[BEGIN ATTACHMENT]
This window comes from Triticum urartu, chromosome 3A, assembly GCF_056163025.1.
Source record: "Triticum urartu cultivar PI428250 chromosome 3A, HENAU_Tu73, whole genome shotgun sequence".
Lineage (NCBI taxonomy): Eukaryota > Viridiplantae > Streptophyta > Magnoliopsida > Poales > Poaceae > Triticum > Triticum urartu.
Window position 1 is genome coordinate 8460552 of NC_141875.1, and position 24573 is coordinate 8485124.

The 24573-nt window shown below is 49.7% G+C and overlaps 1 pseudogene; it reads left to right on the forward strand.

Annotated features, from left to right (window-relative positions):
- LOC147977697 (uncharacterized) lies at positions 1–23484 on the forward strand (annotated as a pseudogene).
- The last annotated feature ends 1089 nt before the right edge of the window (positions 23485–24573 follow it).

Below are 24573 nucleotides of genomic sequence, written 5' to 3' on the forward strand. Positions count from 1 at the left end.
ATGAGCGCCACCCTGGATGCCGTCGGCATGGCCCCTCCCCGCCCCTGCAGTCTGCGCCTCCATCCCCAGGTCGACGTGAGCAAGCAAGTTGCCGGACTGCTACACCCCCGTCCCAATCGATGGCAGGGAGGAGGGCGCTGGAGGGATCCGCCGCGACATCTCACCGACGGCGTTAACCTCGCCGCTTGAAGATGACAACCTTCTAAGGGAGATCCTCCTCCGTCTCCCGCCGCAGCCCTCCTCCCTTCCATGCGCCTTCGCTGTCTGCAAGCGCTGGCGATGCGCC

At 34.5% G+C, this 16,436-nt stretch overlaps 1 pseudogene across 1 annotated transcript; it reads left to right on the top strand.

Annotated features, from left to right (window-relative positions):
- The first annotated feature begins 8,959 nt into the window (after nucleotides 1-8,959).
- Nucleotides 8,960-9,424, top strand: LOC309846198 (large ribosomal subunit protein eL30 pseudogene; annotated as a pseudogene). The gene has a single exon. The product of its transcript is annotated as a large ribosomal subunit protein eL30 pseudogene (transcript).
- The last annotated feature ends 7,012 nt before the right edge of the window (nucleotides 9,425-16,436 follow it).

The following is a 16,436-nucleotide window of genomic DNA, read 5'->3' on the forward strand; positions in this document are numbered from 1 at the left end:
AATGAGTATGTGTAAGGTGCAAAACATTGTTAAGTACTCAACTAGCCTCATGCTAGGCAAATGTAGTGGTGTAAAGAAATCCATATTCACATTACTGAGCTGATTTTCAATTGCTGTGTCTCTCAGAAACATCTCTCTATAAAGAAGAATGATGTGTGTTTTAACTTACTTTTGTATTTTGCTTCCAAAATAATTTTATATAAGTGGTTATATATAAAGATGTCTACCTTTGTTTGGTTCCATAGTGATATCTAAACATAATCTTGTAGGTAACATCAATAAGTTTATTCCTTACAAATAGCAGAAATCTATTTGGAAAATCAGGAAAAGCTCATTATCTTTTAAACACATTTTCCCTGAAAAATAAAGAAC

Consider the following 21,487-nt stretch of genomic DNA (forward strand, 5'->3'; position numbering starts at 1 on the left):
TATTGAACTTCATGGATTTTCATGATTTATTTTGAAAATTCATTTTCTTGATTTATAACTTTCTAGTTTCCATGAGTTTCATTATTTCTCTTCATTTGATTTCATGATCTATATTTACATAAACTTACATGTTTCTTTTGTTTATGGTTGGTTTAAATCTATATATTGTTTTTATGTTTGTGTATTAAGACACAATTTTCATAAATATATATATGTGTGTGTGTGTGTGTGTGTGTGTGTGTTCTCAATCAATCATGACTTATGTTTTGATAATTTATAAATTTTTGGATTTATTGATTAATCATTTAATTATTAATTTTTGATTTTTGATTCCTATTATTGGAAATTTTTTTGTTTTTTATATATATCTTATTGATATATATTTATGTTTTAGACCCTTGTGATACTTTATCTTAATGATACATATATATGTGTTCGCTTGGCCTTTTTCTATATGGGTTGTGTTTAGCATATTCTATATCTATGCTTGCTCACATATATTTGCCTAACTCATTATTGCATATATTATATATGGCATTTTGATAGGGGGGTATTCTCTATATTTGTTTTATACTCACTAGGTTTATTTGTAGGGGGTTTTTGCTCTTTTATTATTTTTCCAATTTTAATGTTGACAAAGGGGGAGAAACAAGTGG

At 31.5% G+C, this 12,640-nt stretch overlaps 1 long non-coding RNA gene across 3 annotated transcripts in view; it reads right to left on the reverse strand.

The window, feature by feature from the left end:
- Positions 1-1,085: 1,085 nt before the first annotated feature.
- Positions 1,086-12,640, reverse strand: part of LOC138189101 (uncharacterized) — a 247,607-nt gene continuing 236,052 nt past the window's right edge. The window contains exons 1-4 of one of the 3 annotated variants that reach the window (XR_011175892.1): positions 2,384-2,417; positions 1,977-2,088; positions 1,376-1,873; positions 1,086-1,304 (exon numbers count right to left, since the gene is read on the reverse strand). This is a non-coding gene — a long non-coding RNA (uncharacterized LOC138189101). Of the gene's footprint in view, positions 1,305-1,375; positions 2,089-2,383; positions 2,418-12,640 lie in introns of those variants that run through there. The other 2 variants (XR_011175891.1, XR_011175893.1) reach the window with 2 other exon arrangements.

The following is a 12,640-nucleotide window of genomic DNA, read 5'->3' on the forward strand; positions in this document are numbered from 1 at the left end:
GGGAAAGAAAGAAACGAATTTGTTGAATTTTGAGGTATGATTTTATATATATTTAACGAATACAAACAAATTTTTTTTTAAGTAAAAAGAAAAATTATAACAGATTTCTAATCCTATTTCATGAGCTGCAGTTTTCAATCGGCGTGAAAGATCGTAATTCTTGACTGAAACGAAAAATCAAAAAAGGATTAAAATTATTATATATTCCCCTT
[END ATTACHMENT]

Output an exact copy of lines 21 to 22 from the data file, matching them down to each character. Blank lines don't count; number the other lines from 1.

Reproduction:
The window, feature by feature from the left end:
- Positions 1-1,085: 1,085 nt before the first annotated feature.